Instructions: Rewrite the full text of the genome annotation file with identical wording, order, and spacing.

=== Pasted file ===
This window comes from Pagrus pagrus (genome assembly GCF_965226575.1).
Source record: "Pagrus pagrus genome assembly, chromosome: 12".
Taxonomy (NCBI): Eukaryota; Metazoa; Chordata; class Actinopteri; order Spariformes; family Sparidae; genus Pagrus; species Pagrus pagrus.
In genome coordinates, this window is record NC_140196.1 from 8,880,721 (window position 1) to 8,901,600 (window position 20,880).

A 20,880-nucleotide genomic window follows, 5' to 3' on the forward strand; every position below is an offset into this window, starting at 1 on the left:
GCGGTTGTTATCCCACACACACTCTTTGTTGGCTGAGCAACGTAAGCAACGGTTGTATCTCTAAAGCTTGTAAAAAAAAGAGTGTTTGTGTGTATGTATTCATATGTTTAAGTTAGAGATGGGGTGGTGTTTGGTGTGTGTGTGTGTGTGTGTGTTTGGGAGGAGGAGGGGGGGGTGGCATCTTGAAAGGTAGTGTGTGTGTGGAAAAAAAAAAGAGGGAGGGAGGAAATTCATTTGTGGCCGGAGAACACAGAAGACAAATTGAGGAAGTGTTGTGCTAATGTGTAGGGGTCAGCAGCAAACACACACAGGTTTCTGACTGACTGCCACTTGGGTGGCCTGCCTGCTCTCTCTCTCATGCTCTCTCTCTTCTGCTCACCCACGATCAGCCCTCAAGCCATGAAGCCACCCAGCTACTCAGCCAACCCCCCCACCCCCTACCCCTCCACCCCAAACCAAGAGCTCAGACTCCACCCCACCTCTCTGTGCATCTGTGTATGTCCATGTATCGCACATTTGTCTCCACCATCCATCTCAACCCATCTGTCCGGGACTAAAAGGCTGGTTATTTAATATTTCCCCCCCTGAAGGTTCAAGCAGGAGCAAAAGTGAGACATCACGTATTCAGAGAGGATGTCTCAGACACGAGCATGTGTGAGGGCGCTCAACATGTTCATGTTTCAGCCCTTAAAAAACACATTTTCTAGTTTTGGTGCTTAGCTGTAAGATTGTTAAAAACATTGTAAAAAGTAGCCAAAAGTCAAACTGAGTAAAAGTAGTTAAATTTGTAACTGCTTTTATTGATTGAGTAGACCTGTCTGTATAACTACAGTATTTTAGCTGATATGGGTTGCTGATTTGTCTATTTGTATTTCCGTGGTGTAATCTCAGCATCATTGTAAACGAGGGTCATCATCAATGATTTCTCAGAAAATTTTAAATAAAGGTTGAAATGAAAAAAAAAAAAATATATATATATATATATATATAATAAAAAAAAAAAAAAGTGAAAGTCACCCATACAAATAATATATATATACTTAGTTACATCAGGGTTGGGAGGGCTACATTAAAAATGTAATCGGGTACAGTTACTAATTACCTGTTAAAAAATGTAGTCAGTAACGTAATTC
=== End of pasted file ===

This window comes from Pagrus pagrus (genome assembly GCF_965226575.1).
Source record: "Pagrus pagrus genome assembly, chromosome: 12".
Taxonomy (NCBI): Eukaryota; Metazoa; Chordata; class Actinopteri; order Spariformes; family Sparidae; genus Pagrus; species Pagrus pagrus.
In genome coordinates, this window is record NC_140196.1 from 8,880,721 (window position 1) to 8,901,600 (window position 20,880).

A 20,880-nucleotide genomic window follows, 5' to 3' on the forward strand; every position below is an offset into this window, starting at 1 on the left:
GCGGTTGTTATCCCACACACACTCTTTGTTGGCTGAGCAACGTAAGCAACGGTTGTATCTCTAAAGCTTGTAAAAAAAAGAGTGTTTGTGTGTATGTATTCATATGTTTAAGTTAGAGATGGGGTGGTGTTTGGTGTGTGTGTGTGTGTGTGTGTTTGGGAGGAGGAGGGGGGGGTGGCATCTTGAAAGGTAGTGTGTGTGTGGAAAAAAAAAAGAGGGAGGGAGGAAATTCATTTGTGGCCGGAGAACACAGAAGACAAATTGAGGAAGTGTTGTGCTAATGTGTAGGGGTCAGCAGCAAACACACACAGGTTTCTGACTGACTGCCACTTGGGTGGCCTGCCTGCTCTCTCTCTCATGCTCTCTCTCTTCTGCTCACCCACGATCAGCCCTCAAGCCATGAAGCCACCCAGCTACTCAGCCAACCCCCCCACCCCCTACCCCTCCACCCCAAACCAAGAGCTCAGACTCCACCCCACCTCTCTGTGCATCTGTGTATGTCCATGTATCGCACATTTGTCTCCACCATCCATCTCAACCCATCTGTCCGGGACTAAAAGGCTGGTTATTTAATATTTCCCCCCCTGAAGGTTCAAGCAGGAGCAAAAGTGAGACATCACGTATTCAGAGAGGATGTCTCAGACACGAGCATGTGTGAGGGCGCTCAACATGTTCATGTTTCAGCCCTTAAAAAACACATTTTCTAGTTTTGGTGCTTAGCTGTAAGATTGTTAAAAACATTGTAAAAAGTAGCCAAAAGTCAAACTGAGTAAAAGTAGTTAAATTTGTAACTGCTTTTATTGATTGAGTAGACCTGTCTGTATAACTACAGTATTTTAGCTGATATGGGTTGCTGATTTGTCTATTTGTATTTCCGTGGTGTAATCTCAGCATCATTGTAAACGAGGGTCATCATCAATGATTTCTCAGAAAATTTTAAATAAAGGTTGAAATGAAAAAAAAAAAAATATATATATATATATATATATAATAAAAAAAAAAAAAAGTGAAAGTCACCCATACAAATAATATATATATACTTAGTTACATCAGGGTTGGGAGGGCTACATTAAAAATGTAATCGGGTACAGTTACTAATTACCTGTTAAAAAATGTAGTCAGTAACGTAATTC